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All Of US: The U.S. Women's Soccer Show breaks down USWNT and NWSL contract negotiations

18:00 GMT+4 08/12/2021
Alex Morgan Trinity Rodman All Of Us GFX
UCLA law professor Steven Bank joins the show this week to analyze the crucial CBA talks

With games slowing down over the coming weeks, the focus in American women's soccer has shifted to two hugely consequential contract negotiations.

The U.S. women's national team and NWSL players are both in talks with their respective employers over new collective bargaining agreements (CBAs).

On this week's episode of All of US: The U.S. Women's Soccer Show, GOAL talks all things CBA with UCLA law professor Steven Bank.

The latest on the USWNT CBA

The USWNT will see their current CBA expire at the end of 2021 and are currently in talks with U.S. Soccer over a new agreement.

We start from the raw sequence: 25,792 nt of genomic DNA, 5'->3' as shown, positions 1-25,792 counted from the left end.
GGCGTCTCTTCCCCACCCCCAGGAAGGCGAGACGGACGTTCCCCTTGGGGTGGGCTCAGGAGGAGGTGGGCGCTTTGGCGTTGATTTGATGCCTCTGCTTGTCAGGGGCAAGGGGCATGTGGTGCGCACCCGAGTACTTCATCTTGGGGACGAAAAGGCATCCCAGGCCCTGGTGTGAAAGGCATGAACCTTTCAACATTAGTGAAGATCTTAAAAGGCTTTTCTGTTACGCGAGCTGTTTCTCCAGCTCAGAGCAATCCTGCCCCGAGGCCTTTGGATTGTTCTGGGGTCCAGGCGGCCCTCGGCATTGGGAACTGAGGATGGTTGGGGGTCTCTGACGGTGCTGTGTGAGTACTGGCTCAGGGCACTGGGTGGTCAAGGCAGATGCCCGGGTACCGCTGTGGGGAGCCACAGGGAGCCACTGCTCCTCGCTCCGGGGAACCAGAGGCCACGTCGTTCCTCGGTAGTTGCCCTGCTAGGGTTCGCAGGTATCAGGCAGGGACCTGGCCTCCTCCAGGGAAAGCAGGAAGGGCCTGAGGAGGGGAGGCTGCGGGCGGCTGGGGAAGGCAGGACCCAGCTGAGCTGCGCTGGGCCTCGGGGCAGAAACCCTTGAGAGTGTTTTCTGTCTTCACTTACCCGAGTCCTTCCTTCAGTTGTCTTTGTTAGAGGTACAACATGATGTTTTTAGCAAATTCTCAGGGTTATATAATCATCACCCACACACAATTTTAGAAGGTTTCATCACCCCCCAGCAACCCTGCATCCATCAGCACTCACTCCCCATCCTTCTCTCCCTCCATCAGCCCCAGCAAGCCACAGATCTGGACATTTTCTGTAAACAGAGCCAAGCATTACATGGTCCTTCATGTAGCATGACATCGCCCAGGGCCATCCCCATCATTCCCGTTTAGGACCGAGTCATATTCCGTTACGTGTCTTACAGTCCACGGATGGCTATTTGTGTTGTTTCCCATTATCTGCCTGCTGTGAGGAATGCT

U.S. Soccer has called on the USWNT to negotiate a single CBA alongside the U.S. men's national team, who have been playing under the terms of the CBA that expired in 2018.

The biggest hurdle involves prize money from the World Cup. FIFA awards far more to men's teams than women's teams ($400 million in total prize money for the 2018 Men's World Cup versus $38m in 2019 for the Women's World Cup), and has called on the USWNT and USMNT to evenly split the prize money in their next CBA.

The USWNT sued U.S. Soccer over the terms of their current CBA, alledging gender discrimination. After a judge ruled in U.S. Soccer's favor last year over the pay equity portion of the suit, the USWNT are appealing.

NWSL looking for first CBA

The NWSL, meanwhile, has been operating without a CBA for their first nine seasons. The league's players' association is looking to change that heading into the 2022 campaign.

NWSL players are aiming for more freedom of movement, higher salaries, and increased player protection after a number of abuse scandals rocked the league in 2021.

Currently, 75 percent of the league's players make less than $31,000 per year, a figure the NWSL players' union is looking to improve upon.

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